Discussion in 'Norton Commando Motorcycles (Classic)' started by jseng1, Mar 17, 2018.
You could also do similar to pre MK3 if you also add a chain tensioner and fix the gearbox position.
Having to have main shaft land in fixed position to match up with fixed support bearing imply about impossible with chain but completely practical with belt drive - once proper loose tension set, nail gb down/marked, as proper tension of cold belt can be worked on/off pulleys and needs cold 'slack' to tolerate ride heat tightening up or may risk bending main shaft when it does. I think BY FAR its an over tight chain or belt that bends shaft, way more than pure power plays do, unless at world class race power which famously lost races d/t drive train failures.
Thinking on how I'd do it - would lay cycle horizontal, align/tension everything then JBW in case bearing and later create rear cradle/case back up support insurance. If ever needed to replace case bearing, just heat to 600'F-ish to soften JBW then slice or or slowly press out.
Every Unit Brit engine has fixed shaft positions and some even do without tensions at the expense of slack chains.
You are right at pointing out the tolerance issue of the engine/cradle and g/b shell/cradle fixings. I believe the major issue here is that the g/b fixing needs to be tied to the primary case and ultimately to the c/shaft centre datum point. Thus, a new g/b case and a different kind of cradle is required. Admittedly, this gets complicated. I think CNW's latest development - the e-start - shows that a semi-unit engine layout in which the inner primary cover becomes a load-bearing member is the natural evolution of design. Interesting intellectual exercise anyway. Whether it is "worth it" is no valid statement to an engineer! :-D
my only fear in the cnw starters is the torque moment that is put on the 3 1/4 bolts and central stud of the inner case. norton did increase the mounting hardware size and quantity on the mk3 BUT so far it does not seem to be an issue wit the cnw unit
What's your point, 84ok? That there is a TTi box available which makes an outrigger bearing redundant? Well, it's not available for the Mk3, unless Bruce Verdon desides to make a left shift variant. I doubt that's going to happen, although the required modification seems to be small, as assessed by these pictures.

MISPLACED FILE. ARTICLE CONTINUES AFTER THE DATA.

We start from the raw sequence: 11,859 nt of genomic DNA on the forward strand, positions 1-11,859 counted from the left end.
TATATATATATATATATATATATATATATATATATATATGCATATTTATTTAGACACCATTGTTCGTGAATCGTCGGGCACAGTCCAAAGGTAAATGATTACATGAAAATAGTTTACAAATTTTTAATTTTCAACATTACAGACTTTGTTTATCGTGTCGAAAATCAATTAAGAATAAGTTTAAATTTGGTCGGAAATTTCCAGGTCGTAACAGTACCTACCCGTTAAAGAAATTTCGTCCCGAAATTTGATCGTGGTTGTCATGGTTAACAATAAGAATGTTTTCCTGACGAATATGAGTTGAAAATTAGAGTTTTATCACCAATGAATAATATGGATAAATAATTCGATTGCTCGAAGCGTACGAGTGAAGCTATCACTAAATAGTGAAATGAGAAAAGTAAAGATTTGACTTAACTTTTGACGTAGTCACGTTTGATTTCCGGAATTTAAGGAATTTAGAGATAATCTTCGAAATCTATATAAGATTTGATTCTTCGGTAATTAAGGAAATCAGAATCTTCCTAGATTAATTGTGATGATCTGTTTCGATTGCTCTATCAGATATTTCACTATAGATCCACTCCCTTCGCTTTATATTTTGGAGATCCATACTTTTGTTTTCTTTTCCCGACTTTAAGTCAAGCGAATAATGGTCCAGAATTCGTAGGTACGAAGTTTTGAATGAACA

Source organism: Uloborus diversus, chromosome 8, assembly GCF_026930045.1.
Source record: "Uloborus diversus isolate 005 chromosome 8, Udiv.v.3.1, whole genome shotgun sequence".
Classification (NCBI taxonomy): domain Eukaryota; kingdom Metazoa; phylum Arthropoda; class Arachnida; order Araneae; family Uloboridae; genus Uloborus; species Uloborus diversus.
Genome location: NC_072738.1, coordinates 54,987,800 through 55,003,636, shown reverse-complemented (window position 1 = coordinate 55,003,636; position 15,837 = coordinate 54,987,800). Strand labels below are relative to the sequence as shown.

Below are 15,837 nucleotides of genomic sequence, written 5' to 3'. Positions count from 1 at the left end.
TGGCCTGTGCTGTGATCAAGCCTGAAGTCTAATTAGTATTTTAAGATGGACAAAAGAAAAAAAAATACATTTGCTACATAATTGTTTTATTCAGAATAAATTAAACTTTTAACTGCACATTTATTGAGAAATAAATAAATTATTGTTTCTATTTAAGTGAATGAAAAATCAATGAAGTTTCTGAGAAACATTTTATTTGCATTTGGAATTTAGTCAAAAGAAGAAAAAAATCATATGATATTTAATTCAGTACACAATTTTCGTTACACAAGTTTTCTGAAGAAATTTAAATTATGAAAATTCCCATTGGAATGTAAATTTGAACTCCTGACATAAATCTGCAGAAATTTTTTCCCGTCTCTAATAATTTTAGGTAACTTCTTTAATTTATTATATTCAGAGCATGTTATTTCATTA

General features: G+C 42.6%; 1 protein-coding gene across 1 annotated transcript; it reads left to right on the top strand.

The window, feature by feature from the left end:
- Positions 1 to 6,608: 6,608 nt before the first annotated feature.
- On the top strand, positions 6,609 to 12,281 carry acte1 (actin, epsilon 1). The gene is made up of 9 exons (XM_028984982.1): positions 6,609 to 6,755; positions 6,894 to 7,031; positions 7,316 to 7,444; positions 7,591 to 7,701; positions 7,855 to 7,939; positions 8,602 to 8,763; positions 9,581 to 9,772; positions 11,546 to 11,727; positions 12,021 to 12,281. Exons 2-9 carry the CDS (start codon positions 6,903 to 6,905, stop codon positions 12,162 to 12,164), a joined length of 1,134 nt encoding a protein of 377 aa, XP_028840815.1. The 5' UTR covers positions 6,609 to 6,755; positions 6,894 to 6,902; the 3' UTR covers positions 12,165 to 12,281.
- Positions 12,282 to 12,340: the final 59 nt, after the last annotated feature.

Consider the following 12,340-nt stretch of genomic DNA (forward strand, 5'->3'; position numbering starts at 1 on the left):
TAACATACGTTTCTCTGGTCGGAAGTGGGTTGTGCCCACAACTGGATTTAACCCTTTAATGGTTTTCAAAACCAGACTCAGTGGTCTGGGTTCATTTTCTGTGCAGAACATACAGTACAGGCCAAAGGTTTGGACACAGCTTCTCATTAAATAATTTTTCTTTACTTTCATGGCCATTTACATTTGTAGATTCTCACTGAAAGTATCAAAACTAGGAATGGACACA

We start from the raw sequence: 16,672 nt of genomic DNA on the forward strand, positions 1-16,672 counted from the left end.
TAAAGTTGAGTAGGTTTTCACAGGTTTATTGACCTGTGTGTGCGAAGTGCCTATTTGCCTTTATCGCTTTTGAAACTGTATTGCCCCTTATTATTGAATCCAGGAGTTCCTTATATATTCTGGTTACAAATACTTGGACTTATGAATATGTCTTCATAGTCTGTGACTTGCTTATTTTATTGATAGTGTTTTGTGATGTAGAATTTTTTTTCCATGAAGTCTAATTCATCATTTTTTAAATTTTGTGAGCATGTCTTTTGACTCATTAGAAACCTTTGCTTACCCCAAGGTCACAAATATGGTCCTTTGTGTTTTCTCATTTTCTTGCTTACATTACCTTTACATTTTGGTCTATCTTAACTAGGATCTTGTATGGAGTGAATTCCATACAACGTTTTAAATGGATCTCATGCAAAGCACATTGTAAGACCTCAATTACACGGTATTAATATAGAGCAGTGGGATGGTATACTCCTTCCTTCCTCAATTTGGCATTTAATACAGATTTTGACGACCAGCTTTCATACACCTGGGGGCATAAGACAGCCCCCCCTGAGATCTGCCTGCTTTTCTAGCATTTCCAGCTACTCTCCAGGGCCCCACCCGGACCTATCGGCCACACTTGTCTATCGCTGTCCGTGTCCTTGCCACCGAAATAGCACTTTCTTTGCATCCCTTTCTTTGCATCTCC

On another note, I read somewhere that Comnoz has started modifying his TTi box - if he intends fitting that g/b to his Mk3 road bike, maybe we will see some development in that direction?
Oh but they did! But that chaincase needs to be rigidly mounted, more so than the standard location set screws.
The works Norton solution was to weld an inner chaincase to the crank cases with a bearing mounted in a fixed location for the gearbox shaft. I looked at it in the late '70s, I got sent some sketches and notes by one of the Redferns, but I didn't have any access to the required machine shop! Don't have the info today either.
Actually the fixed shaft centre distances should work better with a belt drive.
But your other solution today is a TTi gearbox, which may seem expensive, but if you have to buy in machine shop time is probably cheaper all round.
thanks for this interesting information. I tried to search for images of the monocoque and space frame F1 engines but couldn't find any showing the inner primary case. If someone has complementary images, please post.
Why does fixed shaft centres work better with a belt drive, if no idler pulley is fitted? Maybe it can be skipped in racing engines because the belt is replaced within a few hours of operation, but surely not for a powerplant used on the open road where the belt is expected to last at least 500 hours?
Agreed, the TTi gearbox is an alternative, although I am uneasy as to how much better the mainshaft support really is. Although the countershaft looks rugged enough, the mainshaft still looks spindly to me.